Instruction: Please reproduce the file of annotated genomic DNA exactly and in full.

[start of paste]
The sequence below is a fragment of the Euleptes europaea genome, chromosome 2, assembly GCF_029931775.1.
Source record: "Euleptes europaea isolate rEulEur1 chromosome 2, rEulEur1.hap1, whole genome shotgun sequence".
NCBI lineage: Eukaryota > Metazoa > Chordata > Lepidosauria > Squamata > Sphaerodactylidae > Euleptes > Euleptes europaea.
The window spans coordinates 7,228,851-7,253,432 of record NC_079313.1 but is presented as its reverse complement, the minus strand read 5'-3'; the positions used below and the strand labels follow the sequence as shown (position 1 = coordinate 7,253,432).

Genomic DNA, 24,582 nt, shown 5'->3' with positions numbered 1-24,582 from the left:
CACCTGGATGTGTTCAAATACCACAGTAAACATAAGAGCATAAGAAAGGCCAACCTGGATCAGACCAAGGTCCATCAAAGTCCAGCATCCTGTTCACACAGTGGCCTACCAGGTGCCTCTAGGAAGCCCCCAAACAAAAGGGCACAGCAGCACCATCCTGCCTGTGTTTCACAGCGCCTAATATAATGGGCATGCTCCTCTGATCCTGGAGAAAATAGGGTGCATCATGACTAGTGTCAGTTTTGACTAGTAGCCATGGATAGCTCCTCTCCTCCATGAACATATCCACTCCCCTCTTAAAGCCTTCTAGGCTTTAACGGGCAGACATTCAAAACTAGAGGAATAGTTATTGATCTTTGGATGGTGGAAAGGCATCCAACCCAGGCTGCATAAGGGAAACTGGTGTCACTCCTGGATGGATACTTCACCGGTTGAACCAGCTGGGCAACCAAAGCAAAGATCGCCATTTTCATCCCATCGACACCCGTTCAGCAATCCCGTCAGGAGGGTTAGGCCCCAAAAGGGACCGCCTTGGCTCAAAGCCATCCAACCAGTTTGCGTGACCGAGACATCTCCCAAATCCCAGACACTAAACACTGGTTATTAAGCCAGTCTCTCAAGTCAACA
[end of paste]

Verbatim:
The sequence below is a fragment of the Euleptes europaea genome, chromosome 2, assembly GCF_029931775.1.
Source record: "Euleptes europaea isolate rEulEur1 chromosome 2, rEulEur1.hap1, whole genome shotgun sequence".
NCBI lineage: Eukaryota > Metazoa > Chordata > Lepidosauria > Squamata > Sphaerodactylidae > Euleptes > Euleptes europaea.
The window spans coordinates 7,228,851-7,253,432 of record NC_079313.1 but is presented as its reverse complement, the minus strand read 5'-3'; the positions used below and the strand labels follow the sequence as shown (position 1 = coordinate 7,253,432).

Genomic DNA, 24,582 nt, shown 5'->3' with positions numbered 1-24,582 from the left:
CACCTGGATGTGTTCAAATACCACAGTAAACATAAGAGCATAAGAAAGGCCAACCTGGATCAGACCAAGGTCCATCAAAGTCCAGCATCCTGTTCACACAGTGGCCTACCAGGTGCCTCTAGGAAGCCCCCAAACAAAAGGGCACAGCAGCACCATCCTGCCTGTGTTTCACAGCGCCTAATATAATGGGCATGCTCCTCTGATCCTGGAGAAAATAGGGTGCATCATGACTAGTGTCAGTTTTGACTAGTAGCCATGGATAGCTCCTCTCCTCCATGAACATATCCACTCCCCTCTTAAAGCCTTCTAGGCTTTAACGGGCAGACATTCAAAACTAGAGGAATAGTTATTGATCTTTGGATGGTGGAAAGGCATCCAACCCAGGCTGCATAAGGGAAACTGGTGTCACTCCTGGATGGATACTTCACCGGTTGAACCAGCTGGGCAACCAAAGCAAAGATCGCCATTTTCATCCCATCGACACCCGTTCAGCAATCCCGTCAGGAGGGTTAGGCCCCAAAAGGGACCGCCTTGGCTCAAAGCCATCCAACCAGTTTGCGTGACCGAGACATCTCCCAAATCCCAGACACTAAACACTGGTTATTAAGCCAGTCTCTCAAGTCAACA